Novel Woman requested that I post Miss Lewis' Featherlight Potato Roll recipe. Don't flip out when you see how long this recipe takes. You simply make up the dough in the morning, then pop it in the oven before dinner. I think that's actually much easier, because you can then tend to the other dishes in the evening.

I start making these in the morning and let them sit during the day. If I have time to chill them for the 8-12 hours, fine; but if I don't, I go ahead and let them rise without the chilling and they are still divine. I always make rolls in one of those 9x13 glass pans, setting out three rows of five rolls for a total of 15 rolls. Reason? Because that's the way my Mamo did it, and clearly, if Mamo did it that way, it must be best.

Thursday, December 17, 2009

The Santas Say Merry Christmas From Around the World

I used to live in Dallas, Texas, where there was a wonderful needlepoint shop in an old section of town. Not only did the shop feature gorgeous canvases, but they also had classes taught by the incredible Patsy, a charming Southern Belle, and her daughter Julia.

Each year when I get out the Santa dolls that I made in their classes, I remember how much fun we all had. If you are thinking of picking up a craft, I highly recommend taking a class, not just for the knowledge imparted, but also for the fellowship.

Santa Claus:

The American Santa:

Tuesday, December 15, 2009

DAM! It's My Painting!

No, I didn't paint this stunning painting, but I have decided that it belongs to me. Sort of. Let me explain.

It's entitled Ghost Orchard, by Langford Monroe, and was painted in the year 2000. I'm a big museum buff and was at the Denver Art Museum (DAM) this past Saturday. On my way to a traveling exhibit, I encountered this painting, a painting I cannot recall seeing before, even though I've visited the DAM many times. How on earth did I miss this? (Click on the painting so you can appreciate it better)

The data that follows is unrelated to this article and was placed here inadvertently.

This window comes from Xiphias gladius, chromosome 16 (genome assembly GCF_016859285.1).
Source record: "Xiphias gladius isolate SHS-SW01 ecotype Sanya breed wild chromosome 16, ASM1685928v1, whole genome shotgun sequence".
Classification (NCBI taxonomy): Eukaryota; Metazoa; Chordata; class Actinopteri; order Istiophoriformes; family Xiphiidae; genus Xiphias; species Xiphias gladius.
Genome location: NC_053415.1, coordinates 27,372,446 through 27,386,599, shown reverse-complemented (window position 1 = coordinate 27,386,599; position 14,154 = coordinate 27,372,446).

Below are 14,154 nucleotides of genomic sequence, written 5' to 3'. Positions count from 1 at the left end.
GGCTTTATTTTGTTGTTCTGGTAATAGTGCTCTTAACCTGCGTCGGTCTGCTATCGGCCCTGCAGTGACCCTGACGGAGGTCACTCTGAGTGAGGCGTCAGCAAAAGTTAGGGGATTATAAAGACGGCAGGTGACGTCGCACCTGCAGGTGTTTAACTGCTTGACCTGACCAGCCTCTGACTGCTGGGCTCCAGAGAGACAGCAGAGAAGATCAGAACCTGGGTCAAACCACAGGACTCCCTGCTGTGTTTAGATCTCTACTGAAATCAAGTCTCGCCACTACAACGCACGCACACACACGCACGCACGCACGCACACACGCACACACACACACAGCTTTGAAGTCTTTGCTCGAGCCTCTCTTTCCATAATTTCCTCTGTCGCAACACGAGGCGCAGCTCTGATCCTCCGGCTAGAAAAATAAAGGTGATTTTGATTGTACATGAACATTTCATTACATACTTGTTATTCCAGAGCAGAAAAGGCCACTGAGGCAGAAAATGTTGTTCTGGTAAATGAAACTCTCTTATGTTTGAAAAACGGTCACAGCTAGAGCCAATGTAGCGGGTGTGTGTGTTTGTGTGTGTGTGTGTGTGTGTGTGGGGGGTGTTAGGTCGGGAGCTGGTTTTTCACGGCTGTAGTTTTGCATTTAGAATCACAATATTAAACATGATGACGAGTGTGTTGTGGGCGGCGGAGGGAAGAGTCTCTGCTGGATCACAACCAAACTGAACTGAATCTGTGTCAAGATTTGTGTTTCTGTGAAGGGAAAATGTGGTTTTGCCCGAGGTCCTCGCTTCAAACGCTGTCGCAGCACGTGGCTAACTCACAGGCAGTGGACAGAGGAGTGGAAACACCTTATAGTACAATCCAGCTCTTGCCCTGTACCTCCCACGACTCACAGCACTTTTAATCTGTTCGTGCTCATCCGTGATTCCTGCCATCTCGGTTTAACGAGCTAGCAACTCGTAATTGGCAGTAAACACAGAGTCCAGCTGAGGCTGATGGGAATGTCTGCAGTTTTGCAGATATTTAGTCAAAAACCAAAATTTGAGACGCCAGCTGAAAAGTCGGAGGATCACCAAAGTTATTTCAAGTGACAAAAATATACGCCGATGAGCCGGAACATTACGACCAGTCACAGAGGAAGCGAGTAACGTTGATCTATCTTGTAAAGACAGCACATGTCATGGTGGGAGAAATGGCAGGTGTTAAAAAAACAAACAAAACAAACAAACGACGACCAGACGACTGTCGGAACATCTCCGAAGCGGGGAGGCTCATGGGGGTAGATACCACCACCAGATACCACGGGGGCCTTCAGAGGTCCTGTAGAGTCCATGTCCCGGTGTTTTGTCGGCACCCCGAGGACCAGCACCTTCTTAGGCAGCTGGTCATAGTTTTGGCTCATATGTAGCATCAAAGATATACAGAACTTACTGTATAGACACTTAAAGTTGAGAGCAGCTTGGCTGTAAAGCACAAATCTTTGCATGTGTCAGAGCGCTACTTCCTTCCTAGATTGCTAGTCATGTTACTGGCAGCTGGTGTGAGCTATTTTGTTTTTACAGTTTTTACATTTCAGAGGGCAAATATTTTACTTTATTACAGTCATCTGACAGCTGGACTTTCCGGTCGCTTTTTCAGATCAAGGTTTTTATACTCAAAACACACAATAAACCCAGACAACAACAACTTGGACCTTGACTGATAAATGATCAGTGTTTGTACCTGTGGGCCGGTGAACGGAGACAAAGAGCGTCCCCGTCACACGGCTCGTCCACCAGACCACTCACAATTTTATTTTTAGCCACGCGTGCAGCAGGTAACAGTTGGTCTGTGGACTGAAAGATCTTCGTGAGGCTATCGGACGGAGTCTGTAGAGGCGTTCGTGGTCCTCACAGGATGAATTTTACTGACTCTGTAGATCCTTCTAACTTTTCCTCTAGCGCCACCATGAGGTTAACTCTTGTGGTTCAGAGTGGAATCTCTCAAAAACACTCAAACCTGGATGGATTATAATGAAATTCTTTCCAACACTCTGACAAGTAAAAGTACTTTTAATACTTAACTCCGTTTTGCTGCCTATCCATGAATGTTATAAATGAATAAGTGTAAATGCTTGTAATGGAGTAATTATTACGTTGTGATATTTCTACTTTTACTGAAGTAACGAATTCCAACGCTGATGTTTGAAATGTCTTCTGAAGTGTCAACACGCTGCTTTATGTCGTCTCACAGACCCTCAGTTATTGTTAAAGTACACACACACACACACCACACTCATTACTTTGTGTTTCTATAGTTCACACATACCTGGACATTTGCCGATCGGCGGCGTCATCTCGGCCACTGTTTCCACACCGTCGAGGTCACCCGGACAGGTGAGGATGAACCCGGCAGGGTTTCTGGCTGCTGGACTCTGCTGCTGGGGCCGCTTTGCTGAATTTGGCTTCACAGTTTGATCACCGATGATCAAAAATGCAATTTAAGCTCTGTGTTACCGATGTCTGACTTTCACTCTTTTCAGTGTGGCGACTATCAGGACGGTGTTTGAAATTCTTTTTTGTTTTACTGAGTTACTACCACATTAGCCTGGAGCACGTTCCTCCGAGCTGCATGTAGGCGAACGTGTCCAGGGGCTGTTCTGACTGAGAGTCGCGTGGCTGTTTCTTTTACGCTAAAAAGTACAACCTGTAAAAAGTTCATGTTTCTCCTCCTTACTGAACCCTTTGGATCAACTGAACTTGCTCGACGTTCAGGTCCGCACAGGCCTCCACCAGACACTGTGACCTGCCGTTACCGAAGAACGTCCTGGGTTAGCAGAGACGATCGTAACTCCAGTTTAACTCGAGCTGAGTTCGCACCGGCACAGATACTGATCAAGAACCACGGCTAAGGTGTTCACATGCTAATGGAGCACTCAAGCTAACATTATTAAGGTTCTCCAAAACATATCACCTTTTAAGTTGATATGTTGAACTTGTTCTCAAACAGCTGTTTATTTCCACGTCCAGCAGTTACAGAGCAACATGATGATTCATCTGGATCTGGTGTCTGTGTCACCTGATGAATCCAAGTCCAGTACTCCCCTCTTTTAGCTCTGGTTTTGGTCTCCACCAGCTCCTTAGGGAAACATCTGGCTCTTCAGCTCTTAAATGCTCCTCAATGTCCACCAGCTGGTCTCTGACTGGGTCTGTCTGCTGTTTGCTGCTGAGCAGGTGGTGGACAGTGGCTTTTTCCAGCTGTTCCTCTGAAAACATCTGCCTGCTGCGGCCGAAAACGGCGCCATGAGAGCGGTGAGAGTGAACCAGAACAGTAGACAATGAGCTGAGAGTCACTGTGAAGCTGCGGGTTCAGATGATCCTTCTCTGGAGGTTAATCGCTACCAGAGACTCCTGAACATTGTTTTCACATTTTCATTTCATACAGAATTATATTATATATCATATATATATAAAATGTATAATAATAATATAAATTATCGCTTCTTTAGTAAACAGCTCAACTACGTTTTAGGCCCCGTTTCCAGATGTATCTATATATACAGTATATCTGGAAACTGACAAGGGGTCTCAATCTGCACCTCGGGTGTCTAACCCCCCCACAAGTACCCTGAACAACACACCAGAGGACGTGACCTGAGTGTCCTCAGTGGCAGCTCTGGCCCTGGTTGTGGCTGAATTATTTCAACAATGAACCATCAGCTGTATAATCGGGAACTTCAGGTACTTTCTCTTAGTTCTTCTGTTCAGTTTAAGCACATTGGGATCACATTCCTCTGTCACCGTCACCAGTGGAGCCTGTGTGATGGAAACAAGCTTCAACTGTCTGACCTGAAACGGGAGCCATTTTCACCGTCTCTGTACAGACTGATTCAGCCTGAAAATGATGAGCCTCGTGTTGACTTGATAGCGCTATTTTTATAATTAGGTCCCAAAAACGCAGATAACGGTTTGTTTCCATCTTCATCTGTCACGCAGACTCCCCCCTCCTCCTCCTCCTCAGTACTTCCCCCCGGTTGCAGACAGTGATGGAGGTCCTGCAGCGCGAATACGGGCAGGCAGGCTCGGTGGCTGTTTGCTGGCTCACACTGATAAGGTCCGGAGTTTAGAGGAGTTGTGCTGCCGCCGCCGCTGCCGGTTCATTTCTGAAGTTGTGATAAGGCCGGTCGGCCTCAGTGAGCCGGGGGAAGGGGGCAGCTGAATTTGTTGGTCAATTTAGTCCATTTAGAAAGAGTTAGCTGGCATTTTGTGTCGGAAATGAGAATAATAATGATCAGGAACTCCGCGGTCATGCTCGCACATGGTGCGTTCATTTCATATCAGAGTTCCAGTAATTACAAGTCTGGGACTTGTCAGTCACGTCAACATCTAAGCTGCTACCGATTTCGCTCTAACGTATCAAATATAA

I have been watching a Teaching Company course on the Louvre. The professor, Dr. Richard Brettell, gives practical advice on how to get more out of your museum visits. One of the things he encourages people to do is to choose a painting in a museum as your own, the painting you will always come back and visit each trip to see if you notice anything new, or if you feel differently about it.

This painting is the one for me, the one I want to know well and see again and again. It evokes the land of my childhood, filled with orchards, although my orchards were filled with pecan trees. As a teenager, I used to drive out to the Rio Grande by myself at twilight, and watch the day's end, or ride my bike out to watch the sunrise, and though the bank was not covered in grass the way this one is, the feeling of complete serenity is the same.

And what about the white horses? What do they mean? Am I supposed to understand these animals as being real? Or are they spirits? I'll have to go back and take another looksey.

Monday, December 14, 2009

Vote Early, Vote Often

My dear friend, The Novel Woman, is an incredible writer and has entered a contest. SHE'S MADE THE FINAL ROUND!!! While NW is so gifted that she's won most every writing contest I've heard of her entering, we need to make sure she wins another. So hie thyself over pronto and vote for her hilarious poem, Poem #2, by Pamela, because it is clearly the best. Click here to vote before Wednesday.